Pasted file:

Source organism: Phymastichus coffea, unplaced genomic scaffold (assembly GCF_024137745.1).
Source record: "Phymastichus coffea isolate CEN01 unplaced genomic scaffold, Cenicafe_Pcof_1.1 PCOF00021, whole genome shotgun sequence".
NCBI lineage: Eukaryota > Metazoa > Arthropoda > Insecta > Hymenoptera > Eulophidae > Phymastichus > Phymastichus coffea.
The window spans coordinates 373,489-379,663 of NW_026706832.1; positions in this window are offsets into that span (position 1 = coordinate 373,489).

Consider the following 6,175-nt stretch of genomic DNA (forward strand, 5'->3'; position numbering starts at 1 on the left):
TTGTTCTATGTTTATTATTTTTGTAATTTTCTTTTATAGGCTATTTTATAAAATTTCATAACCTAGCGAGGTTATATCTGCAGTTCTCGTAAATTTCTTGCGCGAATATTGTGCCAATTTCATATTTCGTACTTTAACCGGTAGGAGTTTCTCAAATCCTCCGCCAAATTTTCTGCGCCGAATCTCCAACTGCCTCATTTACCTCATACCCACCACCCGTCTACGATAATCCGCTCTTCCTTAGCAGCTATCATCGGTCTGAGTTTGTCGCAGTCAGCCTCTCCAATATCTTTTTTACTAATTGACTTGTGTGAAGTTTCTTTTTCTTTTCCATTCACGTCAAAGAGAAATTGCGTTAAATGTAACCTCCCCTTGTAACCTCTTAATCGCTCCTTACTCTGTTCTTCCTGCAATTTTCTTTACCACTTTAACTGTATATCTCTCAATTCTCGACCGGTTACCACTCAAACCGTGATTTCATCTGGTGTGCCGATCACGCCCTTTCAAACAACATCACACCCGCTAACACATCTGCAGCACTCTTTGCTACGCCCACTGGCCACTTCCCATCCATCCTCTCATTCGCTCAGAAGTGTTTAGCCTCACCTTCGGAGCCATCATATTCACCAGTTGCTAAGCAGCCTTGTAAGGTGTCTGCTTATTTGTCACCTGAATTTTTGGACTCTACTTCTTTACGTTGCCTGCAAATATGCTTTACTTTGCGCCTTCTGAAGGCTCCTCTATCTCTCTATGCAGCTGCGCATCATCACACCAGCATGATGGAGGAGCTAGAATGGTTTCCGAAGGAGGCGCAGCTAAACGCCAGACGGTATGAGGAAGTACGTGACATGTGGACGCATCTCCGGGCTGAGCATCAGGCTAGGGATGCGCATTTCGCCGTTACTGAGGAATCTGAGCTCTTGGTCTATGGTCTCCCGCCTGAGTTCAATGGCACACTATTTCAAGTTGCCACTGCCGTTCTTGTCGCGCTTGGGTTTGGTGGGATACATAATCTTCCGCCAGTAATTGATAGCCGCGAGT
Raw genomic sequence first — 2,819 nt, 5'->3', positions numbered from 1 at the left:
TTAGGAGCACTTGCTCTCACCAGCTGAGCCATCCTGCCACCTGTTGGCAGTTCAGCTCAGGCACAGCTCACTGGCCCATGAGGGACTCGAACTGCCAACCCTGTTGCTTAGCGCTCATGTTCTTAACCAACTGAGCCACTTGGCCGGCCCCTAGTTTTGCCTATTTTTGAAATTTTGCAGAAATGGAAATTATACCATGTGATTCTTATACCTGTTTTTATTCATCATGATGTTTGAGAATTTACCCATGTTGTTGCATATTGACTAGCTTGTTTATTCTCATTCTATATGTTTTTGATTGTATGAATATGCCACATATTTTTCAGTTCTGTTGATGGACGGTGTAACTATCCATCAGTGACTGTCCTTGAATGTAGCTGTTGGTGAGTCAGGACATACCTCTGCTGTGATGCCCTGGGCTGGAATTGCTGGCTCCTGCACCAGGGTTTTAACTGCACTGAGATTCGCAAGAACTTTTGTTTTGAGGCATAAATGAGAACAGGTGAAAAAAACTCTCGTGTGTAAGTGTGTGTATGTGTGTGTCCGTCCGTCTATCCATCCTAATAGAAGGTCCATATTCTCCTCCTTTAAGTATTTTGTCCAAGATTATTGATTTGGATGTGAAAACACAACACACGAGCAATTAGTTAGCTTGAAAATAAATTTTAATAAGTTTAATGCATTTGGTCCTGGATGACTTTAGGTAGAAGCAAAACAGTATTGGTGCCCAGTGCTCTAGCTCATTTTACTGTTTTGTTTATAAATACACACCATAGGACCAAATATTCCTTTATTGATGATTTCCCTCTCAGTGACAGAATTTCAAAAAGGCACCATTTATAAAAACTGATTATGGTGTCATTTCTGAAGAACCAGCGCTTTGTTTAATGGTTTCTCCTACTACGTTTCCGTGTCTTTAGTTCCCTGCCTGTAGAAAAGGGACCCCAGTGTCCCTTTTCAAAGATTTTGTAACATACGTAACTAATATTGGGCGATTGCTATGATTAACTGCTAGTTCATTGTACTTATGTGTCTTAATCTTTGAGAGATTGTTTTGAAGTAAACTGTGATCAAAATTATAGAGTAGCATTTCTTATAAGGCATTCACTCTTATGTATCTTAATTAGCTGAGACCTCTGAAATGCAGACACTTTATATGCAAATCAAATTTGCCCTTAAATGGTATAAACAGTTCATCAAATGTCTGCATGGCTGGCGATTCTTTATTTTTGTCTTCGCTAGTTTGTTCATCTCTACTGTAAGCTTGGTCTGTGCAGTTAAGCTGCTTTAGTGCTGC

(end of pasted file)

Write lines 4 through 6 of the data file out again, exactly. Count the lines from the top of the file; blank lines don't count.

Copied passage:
The window spans coordinates 373,489-379,663 of NW_026706832.1; positions in this window are offsets into that span (position 1 = coordinate 373,489).

Consider the following 6,175-nt stretch of genomic DNA (forward strand, 5'->3'; position numbering starts at 1 on the left):
TTGTTCTATGTTTATTATTTTTGTAATTTTCTTTTATAGGCTATTTTATAAAATTTCATAACCTAGCGAGGTTATATCTGCAGTTCTCGTAAATTTCTTGCGCGAATATTGTGCCAATTTCATATTTCGTACTTTAACCGGTAGGAGTTTCTCAAATCCTCCGCCAAATTTTCTGCGCCGAATCTCCAACTGCCTCATTTACCTCATACCCACCACCCGTCTACGATAATCCGCTCTTCCTTAGCAGCTATCATCGGTCTGAGTTTGTCGCAGTCAGCCTCTCCAATATCTTTTTTACTAATTGACTTGTGTGAAGTTTCTTTTTCTTTTCCATTCACGTCAAAGAGAAATTGCGTTAAATGTAACCTCCCCTTGTAACCTCTTAATCGCTCCTTACTCTGTTCTTCCTGCAATTTTCTTTACCACTTTAACTGTATATCTCTCAATTCTCGACCGGTTACCACTCAAACCGTGATTTCATCTGGTGTGCCGATCACGCCCTTTCAAACAACATCACACCCGCTAACACATCTGCAGCACTCTTTGCTACGCCCACTGGCCACTTCCCATCCATCCTCTCATTCGCTCAGAAGTGTTTAGCCTCACCTTCGGAGCCATCATATTCACCAGTTGCTAAGCAGCCTTGTAAGGTGTCTGCTTATTTGTCACCTGAATTTTTGGACTCTACTTCTTTACGTTGCCTGCAAATATGCTTTACTTTGCGCCTTCTGAAGGCTCCTCTATCTCTCTATGCAGCTGCGCATCATCACACCAGCATGATGGAGGAGCTAGAATGGTTTCCGAAGGAGGCGCAGCTAAACGCCAGACGGTATGAGGAAGTACGTGACATGTGGACGCATCTCCGGGCTGAGCATCAGGCTAGGGATGCGCATTTCGCCGTTACTGAGGAATCTGAGCTCTTGGTCTATGGTCTCCCGCCTGAGTTCAATGGCACACTATTTCAAGTTGCCACTGCCGTTCTTGTCGCGCTTGGGTTTGGTGGGATACATAATCTTCCGCCAGTAATTGATAGCCGCGAGT